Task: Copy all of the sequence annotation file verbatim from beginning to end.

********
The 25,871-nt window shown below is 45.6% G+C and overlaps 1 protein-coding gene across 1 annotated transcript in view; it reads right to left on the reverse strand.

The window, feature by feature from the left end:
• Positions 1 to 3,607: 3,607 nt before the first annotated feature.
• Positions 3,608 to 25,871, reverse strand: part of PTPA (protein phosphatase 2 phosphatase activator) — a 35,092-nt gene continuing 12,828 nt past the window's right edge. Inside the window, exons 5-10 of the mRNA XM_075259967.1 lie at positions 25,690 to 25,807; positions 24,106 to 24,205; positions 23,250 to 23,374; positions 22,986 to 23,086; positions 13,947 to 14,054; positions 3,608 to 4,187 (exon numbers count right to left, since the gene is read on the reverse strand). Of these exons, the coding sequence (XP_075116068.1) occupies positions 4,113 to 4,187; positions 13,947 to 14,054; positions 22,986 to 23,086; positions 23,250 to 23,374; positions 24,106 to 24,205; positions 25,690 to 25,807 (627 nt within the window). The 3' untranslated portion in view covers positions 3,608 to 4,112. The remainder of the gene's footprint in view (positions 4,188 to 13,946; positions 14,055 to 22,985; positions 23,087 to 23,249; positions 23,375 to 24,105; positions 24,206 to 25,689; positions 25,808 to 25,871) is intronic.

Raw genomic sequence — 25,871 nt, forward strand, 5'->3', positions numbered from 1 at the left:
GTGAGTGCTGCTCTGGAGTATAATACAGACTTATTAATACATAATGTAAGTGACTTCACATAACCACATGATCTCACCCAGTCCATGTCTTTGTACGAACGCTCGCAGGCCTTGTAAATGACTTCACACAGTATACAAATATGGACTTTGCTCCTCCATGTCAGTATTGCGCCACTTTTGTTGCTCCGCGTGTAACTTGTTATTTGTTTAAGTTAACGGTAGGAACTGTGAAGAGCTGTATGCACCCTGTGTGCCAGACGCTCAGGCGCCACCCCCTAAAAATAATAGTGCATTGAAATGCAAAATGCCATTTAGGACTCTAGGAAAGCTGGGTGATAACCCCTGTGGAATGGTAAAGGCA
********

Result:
The 25,871-nt window shown below is 45.6% G+C and overlaps 1 protein-coding gene across 1 annotated transcript in view; it reads right to left on the reverse strand.

The window, feature by feature from the left end:
• Positions 1 to 3,607: 3,607 nt before the first annotated feature.
• Positions 3,608 to 25,871, reverse strand: part of PTPA (protein phosphatase 2 phosphatase activator) — a 35,092-nt gene continuing 12,828 nt past the window's right edge. Inside the window, exons 5-10 of the mRNA XM_075259967.1 lie at positions 25,690 to 25,807; positions 24,106 to 24,205; positions 23,250 to 23,374; positions 22,986 to 23,086; positions 13,947 to 14,054; positions 3,608 to 4,187 (exon numbers count right to left, since the gene is read on the reverse strand). Of these exons, the coding sequence (XP_075116068.1) occupies positions 4,113 to 4,187; positions 13,947 to 14,054; positions 22,986 to 23,086; positions 23,250 to 23,374; positions 24,106 to 24,205; positions 25,690 to 25,807 (627 nt within the window). The 3' untranslated portion in view covers positions 3,608 to 4,112. The remainder of the gene's footprint in view (positions 4,188 to 13,946; positions 14,055 to 22,985; positions 23,087 to 23,249; positions 23,375 to 24,105; positions 24,206 to 25,689; positions 25,808 to 25,871) is intronic.

Raw genomic sequence — 25,871 nt, forward strand, 5'->3', positions numbered from 1 at the left:
GTGAGTGCTGCTCTGGAGTATAATACAGACTTATTAATACATAATGTAAGTGACTTCACATAACCACATGATCTCACCCAGTCCATGTCTTTGTACGAACGCTCGCAGGCCTTGTAAATGACTTCACACAGTATACAAATATGGACTTTGCTCCTCCATGTCAGTATTGCGCCACTTTTGTTGCTCCGCGTGTAACTTGTTATTTGTTTAAGTTAACGGTAGGAACTGTGAAGAGCTGTATGCACCCTGTGTGCCAGACGCTCAGGCGCCACCCCCTAAAAATAATAGTGCATTGAAATGCAAAATGCCATTTAGGACTCTAGGAAAGCTGGGTGATAACCCCTGTGGAATGGTAAAGGCA